As he stepped up to the line, he picked up his starting blocks and set them back several feet behind himself and stepped up to the line standing upright. As the other runners got down into their block and coiled like cats waiting to spring, he only leaned forward on his feet.
When the gun went off, all the competitors raced down the track at full speed, but this returning champion, hindered by the lack of starting blocks… finished in last place. He then joyfully congratulated the other runners and the new champion for that year.
To be completely honest, I don’t have any idea who actually won the race that day. But I know for a fact which young man was winning the race of life!!! Already a champion, Mike realized that being a real winner in life is centered not in our own glory or achievement, but in helping others to rise to their potential and achieve success!
I learned a great lesson that day, from a young high school kid, which has greatly benefitted me over the years since, and one that we could all stand to learn from.
We live in a day and age when married couples divorce and throw away their vows of commitment at an alarming rate! Where business competitors and politicians slander and throw mud at each other in attempt to prove they are #1, only to come across as childish, greedy, self-centered and immature.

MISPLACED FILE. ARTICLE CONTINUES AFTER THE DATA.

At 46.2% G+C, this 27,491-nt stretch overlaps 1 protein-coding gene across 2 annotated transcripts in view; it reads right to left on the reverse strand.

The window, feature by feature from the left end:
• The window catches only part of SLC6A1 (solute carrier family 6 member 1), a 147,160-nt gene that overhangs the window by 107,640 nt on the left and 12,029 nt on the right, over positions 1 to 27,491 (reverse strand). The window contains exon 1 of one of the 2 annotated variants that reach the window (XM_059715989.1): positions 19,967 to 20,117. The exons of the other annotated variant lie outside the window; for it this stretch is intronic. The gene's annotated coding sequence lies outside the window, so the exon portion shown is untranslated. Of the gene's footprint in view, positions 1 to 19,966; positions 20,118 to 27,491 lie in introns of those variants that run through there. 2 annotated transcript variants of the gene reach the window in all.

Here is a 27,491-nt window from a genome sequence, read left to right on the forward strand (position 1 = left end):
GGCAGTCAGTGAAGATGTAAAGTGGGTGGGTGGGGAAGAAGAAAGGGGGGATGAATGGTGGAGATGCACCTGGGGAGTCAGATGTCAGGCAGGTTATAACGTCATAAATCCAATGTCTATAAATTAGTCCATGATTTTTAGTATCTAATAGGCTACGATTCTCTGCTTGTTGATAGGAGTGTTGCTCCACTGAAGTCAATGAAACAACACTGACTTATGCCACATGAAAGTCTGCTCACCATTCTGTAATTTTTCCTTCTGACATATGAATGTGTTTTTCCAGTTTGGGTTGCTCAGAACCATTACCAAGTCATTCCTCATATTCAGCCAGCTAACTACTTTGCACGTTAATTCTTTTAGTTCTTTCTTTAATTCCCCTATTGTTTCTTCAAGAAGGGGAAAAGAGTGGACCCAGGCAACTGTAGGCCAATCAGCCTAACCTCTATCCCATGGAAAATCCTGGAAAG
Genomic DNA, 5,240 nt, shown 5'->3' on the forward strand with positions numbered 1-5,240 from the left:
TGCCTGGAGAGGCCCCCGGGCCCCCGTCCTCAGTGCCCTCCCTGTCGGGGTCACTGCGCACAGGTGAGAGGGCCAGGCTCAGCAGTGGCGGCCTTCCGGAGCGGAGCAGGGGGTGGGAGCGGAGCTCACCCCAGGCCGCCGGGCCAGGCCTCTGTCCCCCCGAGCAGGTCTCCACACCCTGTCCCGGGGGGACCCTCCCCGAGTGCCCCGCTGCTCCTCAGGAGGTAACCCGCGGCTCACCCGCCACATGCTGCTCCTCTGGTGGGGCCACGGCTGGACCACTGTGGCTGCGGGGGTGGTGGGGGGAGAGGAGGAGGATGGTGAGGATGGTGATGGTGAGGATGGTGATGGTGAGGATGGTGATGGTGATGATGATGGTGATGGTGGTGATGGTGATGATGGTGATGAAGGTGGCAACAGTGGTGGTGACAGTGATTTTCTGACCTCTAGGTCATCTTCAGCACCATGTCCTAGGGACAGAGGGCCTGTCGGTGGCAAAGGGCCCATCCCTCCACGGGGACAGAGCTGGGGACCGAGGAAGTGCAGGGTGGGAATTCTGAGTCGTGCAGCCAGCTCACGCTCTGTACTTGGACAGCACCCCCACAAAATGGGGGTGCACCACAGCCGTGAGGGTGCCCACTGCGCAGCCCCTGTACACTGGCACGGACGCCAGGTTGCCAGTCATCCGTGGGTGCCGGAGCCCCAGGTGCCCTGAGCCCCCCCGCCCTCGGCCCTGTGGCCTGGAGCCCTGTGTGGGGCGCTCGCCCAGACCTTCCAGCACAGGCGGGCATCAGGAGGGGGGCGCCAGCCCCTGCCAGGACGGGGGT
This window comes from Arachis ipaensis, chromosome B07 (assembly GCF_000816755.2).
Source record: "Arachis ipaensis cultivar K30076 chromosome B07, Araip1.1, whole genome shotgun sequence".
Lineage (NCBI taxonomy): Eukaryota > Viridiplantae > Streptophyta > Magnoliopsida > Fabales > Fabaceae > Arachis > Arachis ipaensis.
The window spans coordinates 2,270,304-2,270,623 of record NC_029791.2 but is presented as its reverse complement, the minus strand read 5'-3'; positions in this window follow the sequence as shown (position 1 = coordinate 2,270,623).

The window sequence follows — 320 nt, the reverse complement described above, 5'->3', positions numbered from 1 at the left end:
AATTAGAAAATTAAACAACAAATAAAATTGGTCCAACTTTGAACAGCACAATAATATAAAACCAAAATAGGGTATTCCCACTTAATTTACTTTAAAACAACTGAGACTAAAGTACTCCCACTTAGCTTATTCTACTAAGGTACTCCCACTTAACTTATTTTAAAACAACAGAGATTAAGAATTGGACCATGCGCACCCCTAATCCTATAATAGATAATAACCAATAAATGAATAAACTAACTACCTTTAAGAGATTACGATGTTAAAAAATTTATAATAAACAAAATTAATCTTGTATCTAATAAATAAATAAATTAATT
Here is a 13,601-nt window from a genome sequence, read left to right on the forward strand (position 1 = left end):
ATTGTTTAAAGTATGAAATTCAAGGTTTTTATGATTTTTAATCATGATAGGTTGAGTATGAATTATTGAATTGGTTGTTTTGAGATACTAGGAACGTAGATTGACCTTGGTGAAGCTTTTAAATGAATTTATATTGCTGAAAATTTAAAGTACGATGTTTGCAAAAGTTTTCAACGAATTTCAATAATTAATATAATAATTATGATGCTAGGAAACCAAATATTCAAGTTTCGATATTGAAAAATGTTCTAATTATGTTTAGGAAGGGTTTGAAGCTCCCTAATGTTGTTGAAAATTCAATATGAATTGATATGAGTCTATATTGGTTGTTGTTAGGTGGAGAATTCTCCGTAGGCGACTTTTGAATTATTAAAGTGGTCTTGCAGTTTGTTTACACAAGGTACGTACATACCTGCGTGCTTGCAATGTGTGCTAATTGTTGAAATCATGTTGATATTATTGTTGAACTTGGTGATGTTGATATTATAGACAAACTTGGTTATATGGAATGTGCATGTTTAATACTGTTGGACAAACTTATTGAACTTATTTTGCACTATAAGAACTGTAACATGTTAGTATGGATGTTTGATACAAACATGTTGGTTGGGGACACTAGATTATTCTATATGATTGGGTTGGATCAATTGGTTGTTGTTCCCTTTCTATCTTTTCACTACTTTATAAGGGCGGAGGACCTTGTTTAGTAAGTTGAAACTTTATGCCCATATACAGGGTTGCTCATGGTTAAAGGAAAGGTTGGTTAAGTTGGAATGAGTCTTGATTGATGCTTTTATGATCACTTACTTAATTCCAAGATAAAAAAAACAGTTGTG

Couldn’t we all stand to learn that in the race of life together, rather than fueling our selfish and competitive desires to win each argument, prove we are right, and try to raise ourselves up by putting our others down only shows how weak and lacking in control we really are?
Wouldn’t the world be a better place if we could all look at each other as children of God and the potential champions that we are destined to become? If we were more motivated to serve and lift others up to higher ground I’m sure we would find ourselves standing much higher in the end as well.So let’s all learn a lesson from Mike, and make an effort to be a little more aware of those around us, a little more confident in ourselves and our standing and worth, no matter what the outcome, and with the knowledge that through service and charity, we become true champions in the race of life that we all run together!